UMEM Educational Pearls

Intubated patients may occasionally meet certain criteria for extubation while in the Emergency Department. Extubation is not without its risk, however, as up to 30% of patients have respiratory distress secondary to laryngeal and upper airway edema, with some patients requiring re-intubation.

Prior to extubation, Intensivists use a brief “cuff-leak” test (deflation of the endotracheal balloon to assess the presence or absence of an air-leak around the tube) to indirectly screen for the presence of upper airway edema and ultimately the risk of re-intubation. The cuff-leak test is performed by deflating the endotracheal balloon followed by one or more of the following maneuvers:

  • Using the ventilator to measure the difference between inspired and expired tidal volumes; if there is a difference in the measured volumes, then air is “leaking” around the endotracheal tube, implying minimal airway edema.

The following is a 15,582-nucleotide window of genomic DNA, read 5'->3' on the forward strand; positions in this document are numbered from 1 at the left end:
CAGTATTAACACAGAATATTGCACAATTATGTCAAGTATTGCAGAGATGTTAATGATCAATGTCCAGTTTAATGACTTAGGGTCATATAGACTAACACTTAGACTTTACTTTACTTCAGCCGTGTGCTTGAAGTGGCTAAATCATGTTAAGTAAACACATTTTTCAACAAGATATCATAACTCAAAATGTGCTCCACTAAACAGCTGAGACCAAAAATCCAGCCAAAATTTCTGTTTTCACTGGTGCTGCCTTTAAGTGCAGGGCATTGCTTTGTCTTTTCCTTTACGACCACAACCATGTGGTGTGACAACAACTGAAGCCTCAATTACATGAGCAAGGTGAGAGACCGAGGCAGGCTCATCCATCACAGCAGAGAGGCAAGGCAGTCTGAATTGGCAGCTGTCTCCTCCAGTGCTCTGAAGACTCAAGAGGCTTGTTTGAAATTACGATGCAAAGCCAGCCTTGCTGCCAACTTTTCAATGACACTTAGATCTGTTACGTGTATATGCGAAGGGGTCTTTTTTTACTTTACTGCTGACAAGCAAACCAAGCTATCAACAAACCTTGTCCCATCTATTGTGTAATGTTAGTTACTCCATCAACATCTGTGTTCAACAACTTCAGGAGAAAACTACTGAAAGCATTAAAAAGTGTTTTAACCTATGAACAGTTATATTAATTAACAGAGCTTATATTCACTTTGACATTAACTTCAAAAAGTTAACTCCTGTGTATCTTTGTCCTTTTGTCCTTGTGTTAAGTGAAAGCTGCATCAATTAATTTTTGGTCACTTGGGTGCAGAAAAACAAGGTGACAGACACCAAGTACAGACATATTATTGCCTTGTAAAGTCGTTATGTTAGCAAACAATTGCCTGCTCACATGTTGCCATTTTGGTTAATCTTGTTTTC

• Auscultation for an air “leak” around the tube during mechanical ventilation; auscultation of a leak implies that air is passing around the tube and minimal airway edema is present.
  • Disconnecting the patient from the ventilator and occluding the endotracheal tube during spontaneous breathing; auscultation of a leak implies that there is air passing around the tube and minimal airway edema is present.

Ochoa et al. performed a systematic review to determine the accuracy of the “cuff-leak” test to predict upper airway edema prior to extubation. The authors concluded that a positive cuff-leak test (i.e., absence of an air-leak) indicates an elevated risk of upper airway obstruction and re-intubation. A negative cuff-leak test (i.e., presence of an air-leak), however, does not reliably exclude the presence of upper airway edema or the need for subsequent re-intubation.

Bottom line: No test prior to extubation reliably predicts the absence of upper airway edema. Patients extubated in the Emergency Department require close observation with airway equipment located nearby.



Ochoa, ME et al. Cuff-leak test for the diagnosis of upper airway obstruction in adults: A systematic review
and meta-analysis. Intensive Care Med (2009) 35:1171–1179

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